The former Austin residents – mainly from the College’s early years in the 1970s – travelled from around Australia to take part in the celebration.
Among the highlights of the weekend was the unveiling of a portrait of the College’s first Master, Dr Brian Seppelt, during a formal dinner in the Austin Dining Hall on Saturday evening. The painter of the portrait, Jane Nash, was among the guests.
“The weekend was a fantastic success,” said the Head of the College, Andrea Gledhill. “And the talk by our guest speaker at the dinner – Phil Hogan – was hilarious.”
Mr Hogan, from Mollymook on the NSW South Coast, lived in the College from 1973 to 1977 while studying for his Bachelor of Economics degree and Diploma of Education. “Living here was great because everything was new and exciting,” he said. “And over time it developed a real community spirit. Doc Seppelt got rid of all elitism from the common-room system, everyone was equal, and respect for fellow students was paramount.”
Anne Cheetham (née Richardson) recalled her arrival at the College in 1972, when building was still unfinished and the initial 40 residents shared dining facilities with the residents of Earle Page College next door. “I absolutely loved it,” she said. “We were a very sociable college.”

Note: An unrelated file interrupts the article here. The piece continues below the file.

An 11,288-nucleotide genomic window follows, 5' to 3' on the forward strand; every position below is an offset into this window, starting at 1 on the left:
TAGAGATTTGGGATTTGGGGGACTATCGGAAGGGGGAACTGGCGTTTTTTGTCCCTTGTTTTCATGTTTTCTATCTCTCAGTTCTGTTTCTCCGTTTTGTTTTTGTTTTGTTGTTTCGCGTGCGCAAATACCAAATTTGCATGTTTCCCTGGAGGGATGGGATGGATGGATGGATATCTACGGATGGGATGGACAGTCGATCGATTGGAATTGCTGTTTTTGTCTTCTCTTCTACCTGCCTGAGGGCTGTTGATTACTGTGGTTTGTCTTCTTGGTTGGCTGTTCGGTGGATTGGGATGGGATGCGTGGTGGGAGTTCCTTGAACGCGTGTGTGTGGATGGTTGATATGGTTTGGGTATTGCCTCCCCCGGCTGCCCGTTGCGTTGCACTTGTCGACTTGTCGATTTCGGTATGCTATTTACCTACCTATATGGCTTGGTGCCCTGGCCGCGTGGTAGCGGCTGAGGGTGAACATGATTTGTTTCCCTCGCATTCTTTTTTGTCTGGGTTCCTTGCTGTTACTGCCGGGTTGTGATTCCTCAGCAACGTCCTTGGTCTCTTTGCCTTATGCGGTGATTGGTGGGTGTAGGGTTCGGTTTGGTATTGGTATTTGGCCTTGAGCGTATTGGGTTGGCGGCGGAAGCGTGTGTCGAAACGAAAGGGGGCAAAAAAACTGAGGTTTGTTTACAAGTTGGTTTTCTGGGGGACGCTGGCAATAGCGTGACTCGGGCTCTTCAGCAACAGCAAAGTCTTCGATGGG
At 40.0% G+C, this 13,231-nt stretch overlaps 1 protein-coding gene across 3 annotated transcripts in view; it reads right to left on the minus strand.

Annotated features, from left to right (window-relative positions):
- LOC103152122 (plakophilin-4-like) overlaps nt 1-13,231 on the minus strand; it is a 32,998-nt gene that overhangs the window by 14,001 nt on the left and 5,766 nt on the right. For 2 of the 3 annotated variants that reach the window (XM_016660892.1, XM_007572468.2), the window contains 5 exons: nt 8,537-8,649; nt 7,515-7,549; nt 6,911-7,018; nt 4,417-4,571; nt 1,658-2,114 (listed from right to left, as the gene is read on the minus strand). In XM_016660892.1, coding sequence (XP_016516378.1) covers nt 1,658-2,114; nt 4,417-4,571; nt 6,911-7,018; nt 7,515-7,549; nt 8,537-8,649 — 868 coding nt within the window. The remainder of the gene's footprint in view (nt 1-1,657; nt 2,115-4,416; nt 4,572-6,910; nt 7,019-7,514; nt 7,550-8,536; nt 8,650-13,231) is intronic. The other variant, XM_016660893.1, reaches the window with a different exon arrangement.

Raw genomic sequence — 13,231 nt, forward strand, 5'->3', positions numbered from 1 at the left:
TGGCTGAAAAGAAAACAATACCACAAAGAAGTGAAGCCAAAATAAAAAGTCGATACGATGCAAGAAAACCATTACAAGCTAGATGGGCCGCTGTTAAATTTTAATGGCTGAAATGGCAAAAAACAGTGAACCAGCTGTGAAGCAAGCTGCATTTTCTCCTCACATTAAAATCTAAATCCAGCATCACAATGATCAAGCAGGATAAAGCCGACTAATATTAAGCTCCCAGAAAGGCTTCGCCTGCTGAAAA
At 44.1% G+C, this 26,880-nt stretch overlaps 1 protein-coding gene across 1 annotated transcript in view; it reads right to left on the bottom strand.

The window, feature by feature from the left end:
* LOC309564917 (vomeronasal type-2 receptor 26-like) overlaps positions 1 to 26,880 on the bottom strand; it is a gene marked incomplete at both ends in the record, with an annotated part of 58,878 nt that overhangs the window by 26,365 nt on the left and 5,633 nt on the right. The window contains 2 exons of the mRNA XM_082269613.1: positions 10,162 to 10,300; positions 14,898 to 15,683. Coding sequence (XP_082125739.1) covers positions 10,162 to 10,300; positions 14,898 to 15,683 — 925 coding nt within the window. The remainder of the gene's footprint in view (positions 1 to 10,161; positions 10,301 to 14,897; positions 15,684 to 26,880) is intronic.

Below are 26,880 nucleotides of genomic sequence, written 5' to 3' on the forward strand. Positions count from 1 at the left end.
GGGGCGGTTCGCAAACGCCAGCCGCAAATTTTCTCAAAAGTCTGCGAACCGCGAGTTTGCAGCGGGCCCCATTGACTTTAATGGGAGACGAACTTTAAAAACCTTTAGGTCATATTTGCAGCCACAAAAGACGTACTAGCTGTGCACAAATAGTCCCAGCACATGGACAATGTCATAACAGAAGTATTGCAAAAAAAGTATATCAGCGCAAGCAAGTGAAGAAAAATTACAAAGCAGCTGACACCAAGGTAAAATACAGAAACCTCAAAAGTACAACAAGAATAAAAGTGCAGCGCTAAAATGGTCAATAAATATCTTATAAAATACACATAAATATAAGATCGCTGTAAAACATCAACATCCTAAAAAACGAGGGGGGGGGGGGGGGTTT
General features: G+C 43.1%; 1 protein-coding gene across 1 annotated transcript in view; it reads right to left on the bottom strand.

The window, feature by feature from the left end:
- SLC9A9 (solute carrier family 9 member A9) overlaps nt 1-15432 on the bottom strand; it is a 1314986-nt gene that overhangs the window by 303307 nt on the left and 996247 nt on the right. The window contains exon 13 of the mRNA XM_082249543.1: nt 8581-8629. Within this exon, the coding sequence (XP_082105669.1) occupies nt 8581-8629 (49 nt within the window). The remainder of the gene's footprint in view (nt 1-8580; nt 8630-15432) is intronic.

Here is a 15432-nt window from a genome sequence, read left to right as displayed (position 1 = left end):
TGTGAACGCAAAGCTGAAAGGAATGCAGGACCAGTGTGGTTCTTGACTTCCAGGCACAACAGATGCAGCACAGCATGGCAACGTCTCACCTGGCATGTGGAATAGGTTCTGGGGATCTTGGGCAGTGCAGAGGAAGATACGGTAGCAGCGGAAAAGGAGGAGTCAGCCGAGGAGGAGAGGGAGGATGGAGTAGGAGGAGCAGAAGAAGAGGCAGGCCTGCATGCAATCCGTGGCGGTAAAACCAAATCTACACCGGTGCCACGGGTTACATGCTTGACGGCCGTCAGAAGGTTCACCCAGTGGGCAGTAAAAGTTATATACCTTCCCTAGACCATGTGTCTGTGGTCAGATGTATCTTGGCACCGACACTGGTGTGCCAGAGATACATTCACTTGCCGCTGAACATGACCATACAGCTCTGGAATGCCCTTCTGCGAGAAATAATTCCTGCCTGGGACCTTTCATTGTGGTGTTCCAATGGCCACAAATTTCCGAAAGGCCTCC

Graduating from UNE with a Bachelor of Economics degree and a Diploma of Education, Ms Cheetham became a secondary-school careers adviser after two years of teaching. “As a careers adviser I always promoted UNE – and particularly Austin College,” she said.
The visitors at the weekend were impressed with a massively enlarged photograph of College residents and staff members taken at the first formal dinner in 1972, and a contrasting photograph taken at a formal dinner earlier this year. “They loved the photographs,” Ms Gledhill said. “And those who were in the 1972 group were photographed again as a group with Brian Seppelt. Dr Seppelt and his successor as Master of Austin College, Dr Alan McKenzie, attended the celebrations.
Many of the weekend visitors took advantage of the option to stay in the room they had occupied as a student, and three of the rooms were even decorated to look as they might have done in the 1970s, ’80s and ’90s.
Established in 1972, Austin College is the youngest of UNE’s colleges, and now provides a home for 288 residents.
THE PHOTOGRAPH displayed above expands to show Dr Alan McKenzie (left) , Andrea Gledhill and Dr Brian Seppelt cutting the 40th Anniversary cake.